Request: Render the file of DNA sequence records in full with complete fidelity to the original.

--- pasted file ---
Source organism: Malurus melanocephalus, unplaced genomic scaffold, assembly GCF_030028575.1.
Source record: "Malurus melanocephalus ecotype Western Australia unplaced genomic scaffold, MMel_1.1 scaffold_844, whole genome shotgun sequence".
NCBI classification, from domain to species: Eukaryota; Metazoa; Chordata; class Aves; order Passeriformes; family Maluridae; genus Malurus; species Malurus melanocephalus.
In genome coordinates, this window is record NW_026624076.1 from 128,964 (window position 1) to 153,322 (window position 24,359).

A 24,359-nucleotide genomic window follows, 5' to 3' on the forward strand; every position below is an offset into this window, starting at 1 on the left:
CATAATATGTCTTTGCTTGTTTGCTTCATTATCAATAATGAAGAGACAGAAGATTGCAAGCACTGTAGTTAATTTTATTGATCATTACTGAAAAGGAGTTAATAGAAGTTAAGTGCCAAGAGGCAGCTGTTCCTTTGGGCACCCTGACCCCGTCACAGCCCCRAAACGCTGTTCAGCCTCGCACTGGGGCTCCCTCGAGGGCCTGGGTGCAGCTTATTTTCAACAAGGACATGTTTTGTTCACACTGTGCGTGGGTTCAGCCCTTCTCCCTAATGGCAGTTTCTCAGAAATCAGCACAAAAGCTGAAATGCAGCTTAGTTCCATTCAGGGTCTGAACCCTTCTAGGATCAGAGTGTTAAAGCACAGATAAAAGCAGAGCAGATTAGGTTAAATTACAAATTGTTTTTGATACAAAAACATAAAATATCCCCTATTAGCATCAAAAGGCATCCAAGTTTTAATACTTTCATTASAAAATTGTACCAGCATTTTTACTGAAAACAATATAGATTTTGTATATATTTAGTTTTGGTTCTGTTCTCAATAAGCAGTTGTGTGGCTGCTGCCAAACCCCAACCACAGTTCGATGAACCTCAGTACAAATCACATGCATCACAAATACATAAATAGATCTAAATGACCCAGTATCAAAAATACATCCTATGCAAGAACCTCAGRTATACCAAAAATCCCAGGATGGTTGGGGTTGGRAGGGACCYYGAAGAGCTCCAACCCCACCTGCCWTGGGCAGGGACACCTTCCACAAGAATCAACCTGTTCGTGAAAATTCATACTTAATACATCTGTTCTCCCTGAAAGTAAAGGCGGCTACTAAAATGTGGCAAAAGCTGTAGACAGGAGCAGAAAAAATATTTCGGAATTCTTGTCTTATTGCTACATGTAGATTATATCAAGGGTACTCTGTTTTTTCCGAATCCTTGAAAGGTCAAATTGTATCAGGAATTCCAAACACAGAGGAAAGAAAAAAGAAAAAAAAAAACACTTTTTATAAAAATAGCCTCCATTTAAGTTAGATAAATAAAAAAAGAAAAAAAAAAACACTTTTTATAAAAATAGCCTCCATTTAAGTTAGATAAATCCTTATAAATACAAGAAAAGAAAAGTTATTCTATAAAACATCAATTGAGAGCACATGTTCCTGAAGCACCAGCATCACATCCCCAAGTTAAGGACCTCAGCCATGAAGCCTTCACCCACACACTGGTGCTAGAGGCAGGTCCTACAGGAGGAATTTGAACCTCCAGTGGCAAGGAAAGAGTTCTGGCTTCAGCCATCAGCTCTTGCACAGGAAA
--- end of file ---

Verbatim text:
Source organism: Malurus melanocephalus, unplaced genomic scaffold, assembly GCF_030028575.1.
Source record: "Malurus melanocephalus ecotype Western Australia unplaced genomic scaffold, MMel_1.1 scaffold_844, whole genome shotgun sequence".
NCBI classification, from domain to species: Eukaryota; Metazoa; Chordata; class Aves; order Passeriformes; family Maluridae; genus Malurus; species Malurus melanocephalus.
In genome coordinates, this window is record NW_026624076.1 from 128,964 (window position 1) to 153,322 (window position 24,359).

A 24,359-nucleotide genomic window follows, 5' to 3' on the forward strand; every position below is an offset into this window, starting at 1 on the left:
CATAATATGTCTTTGCTTGTTTGCTTCATTATCAATAATGAAGAGACAGAAGATTGCAAGCACTGTAGTTAATTTTATTGATCATTACTGAAAAGGAGTTAATAGAAGTTAAGTGCCAAGAGGCAGCTGTTCCTTTGGGCACCCTGACCCCGTCACAGCCCCRAAACGCTGTTCAGCCTCGCACTGGGGCTCCCTCGAGGGCCTGGGTGCAGCTTATTTTCAACAAGGACATGTTTTGTTCACACTGTGCGTGGGTTCAGCCCTTCTCCCTAATGGCAGTTTCTCAGAAATCAGCACAAAAGCTGAAATGCAGCTTAGTTCCATTCAGGGTCTGAACCCTTCTAGGATCAGAGTGTTAAAGCACAGATAAAAGCAGAGCAGATTAGGTTAAATTACAAATTGTTTTTGATACAAAAACATAAAATATCCCCTATTAGCATCAAAAGGCATCCAAGTTTTAATACTTTCATTASAAAATTGTACCAGCATTTTTACTGAAAACAATATAGATTTTGTATATATTTAGTTTTGGTTCTGTTCTCAATAAGCAGTTGTGTGGCTGCTGCCAAACCCCAACCACAGTTCGATGAACCTCAGTACAAATCACATGCATCACAAATACATAAATAGATCTAAATGACCCAGTATCAAAAATACATCCTATGCAAGAACCTCAGRTATACCAAAAATCCCAGGATGGTTGGGGTTGGRAGGGACCYYGAAGAGCTCCAACCCCACCTGCCWTGGGCAGGGACACCTTCCACAAGAATCAACCTGTTCGTGAAAATTCATACTTAATACATCTGTTCTCCCTGAAAGTAAAGGCGGCTACTAAAATGTGGCAAAAGCTGTAGACAGGAGCAGAAAAAATATTTCGGAATTCTTGTCTTATTGCTACATGTAGATTATATCAAGGGTACTCTGTTTTTTCCGAATCCTTGAAAGGTCAAATTGTATCAGGAATTCCAAACACAGAGGAAAGAAAAAAGAAAAAAAAAAACACTTTTTATAAAAATAGCCTCCATTTAAGTTAGATAAATAAAAAAAGAAAAAAAAAAACACTTTTTATAAAAATAGCCTCCATTTAAGTTAGATAAATCCTTATAAATACAAGAAAAGAAAAGTTATTCTATAAAACATCAATTGAGAGCACATGTTCCTGAAGCACCAGCATCACATCCCCAAGTTAAGGACCTCAGCCATGAAGCCTTCACCCACACACTGGTGCTAGAGGCAGGTCCTACAGGAGGAATTTGAACCTCCAGTGGCAAGGAAAGAGTTCTGGCTTCAGCCATCAGCTCTTGCACAGGAAA